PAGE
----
Saturday, 19 July 2014

Empty Collections

I was reading one of my favourite Java programming books this morning and came across a simple coding pattern that I've been practicing in C# since I first read this book. I feel it's a useful thing to share here. For those of you that are interested, the book is "Effective Java" by Joshua Bloch. It contains a series of bite sized chunks of tips/recommendations that Java developers can use. Although the book focuses on the Java programming language, I feel there are lots of things it discusses that are transferrable to any programming language. One of these tips is the topic of this post.

Joshua mentions that it's better to return empty collections rather than null when writing methods. The reason being that any code calling your method then doesn't need to explicitly handle a special null case. Returning an empty collection makes the null check redundant and results in much cleaner method calling code. In C#, the System.Linq.Enumerable class has a useful generic method called Empty. When called with a type parameter, this method returns an empty instance of IEnumerable<T> (where T is your type parameter).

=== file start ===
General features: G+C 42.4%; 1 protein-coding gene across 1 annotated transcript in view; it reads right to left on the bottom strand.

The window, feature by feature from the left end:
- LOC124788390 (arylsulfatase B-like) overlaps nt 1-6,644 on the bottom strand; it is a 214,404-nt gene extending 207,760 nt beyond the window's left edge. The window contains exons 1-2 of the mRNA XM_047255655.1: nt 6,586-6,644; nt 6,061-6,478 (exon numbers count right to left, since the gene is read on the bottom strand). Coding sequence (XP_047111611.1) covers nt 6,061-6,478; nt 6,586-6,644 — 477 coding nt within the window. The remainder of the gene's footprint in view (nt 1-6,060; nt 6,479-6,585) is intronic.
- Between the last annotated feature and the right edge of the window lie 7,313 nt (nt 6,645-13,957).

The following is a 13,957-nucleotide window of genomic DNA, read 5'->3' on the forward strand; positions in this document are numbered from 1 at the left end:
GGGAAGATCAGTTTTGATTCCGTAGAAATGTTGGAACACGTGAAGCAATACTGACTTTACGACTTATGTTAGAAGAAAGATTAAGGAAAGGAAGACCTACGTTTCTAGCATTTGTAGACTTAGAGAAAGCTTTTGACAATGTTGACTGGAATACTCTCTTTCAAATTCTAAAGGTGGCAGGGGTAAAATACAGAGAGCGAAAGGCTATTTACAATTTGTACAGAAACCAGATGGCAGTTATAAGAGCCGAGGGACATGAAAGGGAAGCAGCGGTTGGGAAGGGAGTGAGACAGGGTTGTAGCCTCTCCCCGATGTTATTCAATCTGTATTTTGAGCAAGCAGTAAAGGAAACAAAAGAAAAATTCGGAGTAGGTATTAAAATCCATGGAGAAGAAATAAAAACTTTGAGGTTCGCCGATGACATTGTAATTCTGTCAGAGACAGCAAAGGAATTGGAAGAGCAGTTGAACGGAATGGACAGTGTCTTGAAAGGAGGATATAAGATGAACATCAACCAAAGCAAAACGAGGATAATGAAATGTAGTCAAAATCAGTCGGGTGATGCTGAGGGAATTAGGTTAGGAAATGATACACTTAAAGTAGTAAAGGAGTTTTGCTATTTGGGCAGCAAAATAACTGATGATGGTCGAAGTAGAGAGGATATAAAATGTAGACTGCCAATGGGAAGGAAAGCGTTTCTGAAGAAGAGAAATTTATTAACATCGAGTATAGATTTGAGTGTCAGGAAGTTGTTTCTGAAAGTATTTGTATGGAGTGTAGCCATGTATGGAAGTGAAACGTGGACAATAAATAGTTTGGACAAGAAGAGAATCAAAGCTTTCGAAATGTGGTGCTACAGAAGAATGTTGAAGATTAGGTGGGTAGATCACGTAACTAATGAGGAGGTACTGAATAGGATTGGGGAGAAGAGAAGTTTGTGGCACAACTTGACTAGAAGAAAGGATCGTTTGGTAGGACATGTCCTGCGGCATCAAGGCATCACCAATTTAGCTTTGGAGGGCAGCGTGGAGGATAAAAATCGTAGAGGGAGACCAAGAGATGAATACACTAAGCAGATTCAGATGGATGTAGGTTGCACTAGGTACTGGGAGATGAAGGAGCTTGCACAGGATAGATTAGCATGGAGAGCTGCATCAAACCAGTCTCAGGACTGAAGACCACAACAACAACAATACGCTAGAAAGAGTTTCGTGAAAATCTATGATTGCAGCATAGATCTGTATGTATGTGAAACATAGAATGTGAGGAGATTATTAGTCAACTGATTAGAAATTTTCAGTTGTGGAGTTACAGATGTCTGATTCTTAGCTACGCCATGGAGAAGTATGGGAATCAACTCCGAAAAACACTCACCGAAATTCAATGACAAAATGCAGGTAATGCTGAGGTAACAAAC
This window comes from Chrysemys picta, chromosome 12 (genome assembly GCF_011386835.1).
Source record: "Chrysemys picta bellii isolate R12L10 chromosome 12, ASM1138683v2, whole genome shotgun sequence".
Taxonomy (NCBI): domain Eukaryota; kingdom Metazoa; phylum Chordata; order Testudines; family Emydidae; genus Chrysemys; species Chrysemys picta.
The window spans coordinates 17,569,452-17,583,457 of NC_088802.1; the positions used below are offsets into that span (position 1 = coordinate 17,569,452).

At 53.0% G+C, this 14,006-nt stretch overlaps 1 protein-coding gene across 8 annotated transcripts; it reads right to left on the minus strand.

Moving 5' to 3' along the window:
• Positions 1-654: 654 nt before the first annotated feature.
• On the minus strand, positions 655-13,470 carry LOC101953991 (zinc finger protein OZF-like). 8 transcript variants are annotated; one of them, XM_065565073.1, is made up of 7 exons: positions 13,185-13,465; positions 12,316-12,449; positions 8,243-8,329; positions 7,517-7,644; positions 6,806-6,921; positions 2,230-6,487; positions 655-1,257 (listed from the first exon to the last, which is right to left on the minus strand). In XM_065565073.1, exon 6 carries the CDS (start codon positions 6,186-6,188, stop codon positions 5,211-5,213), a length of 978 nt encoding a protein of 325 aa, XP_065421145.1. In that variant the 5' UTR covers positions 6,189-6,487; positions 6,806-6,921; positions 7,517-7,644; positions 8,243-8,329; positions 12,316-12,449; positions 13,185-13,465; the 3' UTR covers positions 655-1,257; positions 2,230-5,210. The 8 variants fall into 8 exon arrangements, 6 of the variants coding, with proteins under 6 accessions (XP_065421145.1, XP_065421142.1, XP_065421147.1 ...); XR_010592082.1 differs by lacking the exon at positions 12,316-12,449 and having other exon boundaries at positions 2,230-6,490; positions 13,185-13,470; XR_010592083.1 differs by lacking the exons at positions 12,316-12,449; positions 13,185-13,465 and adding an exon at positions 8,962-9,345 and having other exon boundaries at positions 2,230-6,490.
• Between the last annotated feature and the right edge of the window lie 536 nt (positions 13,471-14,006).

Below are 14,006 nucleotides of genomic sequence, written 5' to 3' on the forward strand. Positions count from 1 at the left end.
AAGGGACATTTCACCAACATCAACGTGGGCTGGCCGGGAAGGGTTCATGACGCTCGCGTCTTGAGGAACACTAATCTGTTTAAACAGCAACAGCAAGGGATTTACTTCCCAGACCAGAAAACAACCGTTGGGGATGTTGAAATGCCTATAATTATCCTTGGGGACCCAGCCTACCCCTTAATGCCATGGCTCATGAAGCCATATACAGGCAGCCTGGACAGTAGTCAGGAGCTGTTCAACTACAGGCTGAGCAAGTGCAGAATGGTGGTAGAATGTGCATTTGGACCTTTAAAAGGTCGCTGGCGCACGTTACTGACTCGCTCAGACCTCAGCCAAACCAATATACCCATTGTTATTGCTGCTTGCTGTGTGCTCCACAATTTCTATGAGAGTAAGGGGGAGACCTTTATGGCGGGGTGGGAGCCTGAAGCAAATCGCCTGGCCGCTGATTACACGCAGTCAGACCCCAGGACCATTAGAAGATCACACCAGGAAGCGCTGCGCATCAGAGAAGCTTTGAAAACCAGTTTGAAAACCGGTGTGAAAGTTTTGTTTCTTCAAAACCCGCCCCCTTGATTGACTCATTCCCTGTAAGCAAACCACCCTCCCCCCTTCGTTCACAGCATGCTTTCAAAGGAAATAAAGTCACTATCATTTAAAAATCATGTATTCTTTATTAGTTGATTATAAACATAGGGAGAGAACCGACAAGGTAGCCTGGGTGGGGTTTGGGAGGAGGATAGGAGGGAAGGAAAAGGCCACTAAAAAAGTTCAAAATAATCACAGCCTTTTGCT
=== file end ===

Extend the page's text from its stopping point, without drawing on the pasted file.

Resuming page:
An example use:
public class House
    public IEnumerable<Person> CurrentOccupants { get; set; }
    public House()
        CurrentOccupants = Enumerable.Empty<Person>();
I also find that this method of instantiating (or returning) a collection states my intent more clearly than something like:
CurrentOccupants = new List<Person();
The MSDN documentation for Enumerable.Empty states that it caches the returned empty sequence of type TResult - so using this consistently for the same types can give (probably negligible) performance or memory usage advantages.

This pattern also reduces the chances of null reference errors from being raised in calling code. As mentioned above, the calling code then doesn't need to go through the usual boiler-plate null check code on the returned collection. Naturally, this leads to cleaner code as the calling code can process the collection the same way if it has items or doesn't have items within it.